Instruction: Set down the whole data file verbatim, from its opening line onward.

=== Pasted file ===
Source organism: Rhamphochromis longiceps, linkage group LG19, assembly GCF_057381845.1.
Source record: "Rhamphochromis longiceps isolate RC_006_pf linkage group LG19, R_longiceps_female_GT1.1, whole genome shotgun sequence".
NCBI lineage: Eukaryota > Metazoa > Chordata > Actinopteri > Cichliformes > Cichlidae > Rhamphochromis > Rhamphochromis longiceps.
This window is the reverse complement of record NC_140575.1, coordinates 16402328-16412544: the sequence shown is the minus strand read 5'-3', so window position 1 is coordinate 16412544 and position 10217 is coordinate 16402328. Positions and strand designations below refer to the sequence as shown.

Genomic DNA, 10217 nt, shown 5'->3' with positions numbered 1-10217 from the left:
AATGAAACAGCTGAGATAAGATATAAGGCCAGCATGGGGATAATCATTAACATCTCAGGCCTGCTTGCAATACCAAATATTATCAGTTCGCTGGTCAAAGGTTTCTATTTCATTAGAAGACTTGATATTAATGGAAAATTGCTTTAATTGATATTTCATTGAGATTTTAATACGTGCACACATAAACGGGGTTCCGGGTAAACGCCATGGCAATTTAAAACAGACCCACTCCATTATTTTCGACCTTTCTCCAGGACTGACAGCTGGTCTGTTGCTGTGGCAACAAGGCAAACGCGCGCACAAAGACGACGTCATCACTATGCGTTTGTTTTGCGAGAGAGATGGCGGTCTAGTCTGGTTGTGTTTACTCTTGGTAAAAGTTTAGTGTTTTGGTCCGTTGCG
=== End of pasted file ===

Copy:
Source organism: Rhamphochromis longiceps, linkage group LG19, assembly GCF_057381845.1.
Source record: "Rhamphochromis longiceps isolate RC_006_pf linkage group LG19, R_longiceps_female_GT1.1, whole genome shotgun sequence".
NCBI lineage: Eukaryota > Metazoa > Chordata > Actinopteri > Cichliformes > Cichlidae > Rhamphochromis > Rhamphochromis longiceps.
This window is the reverse complement of record NC_140575.1, coordinates 16402328-16412544: the sequence shown is the minus strand read 5'-3', so window position 1 is coordinate 16412544 and position 10217 is coordinate 16402328. Positions and strand designations below refer to the sequence as shown.

Genomic DNA, 10217 nt, shown 5'->3' with positions numbered 1-10217 from the left:
AATGAAACAGCTGAGATAAGATATAAGGCCAGCATGGGGATAATCATTAACATCTCAGGCCTGCTTGCAATACCAAATATTATCAGTTCGCTGGTCAAAGGTTTCTATTTCATTAGAAGACTTGATATTAATGGAAAATTGCTTTAATTGATATTTCATTGAGATTTTAATACGTGCACACATAAACGGGGTTCCGGGTAAACGCCATGGCAATTTAAAACAGACCCACTCCATTATTTTCGACCTTTCTCCAGGACTGACAGCTGGTCTGTTGCTGTGGCAACAAGGCAAACGCGCGCACAAAGACGACGTCATCACTATGCGTTTGTTTTGCGAGAGAGATGGCGGTCTAGTCTGGTTGTGTTTACTCTTGGTAAAAGTTTAGTGTTTTGGTCCGTTGCG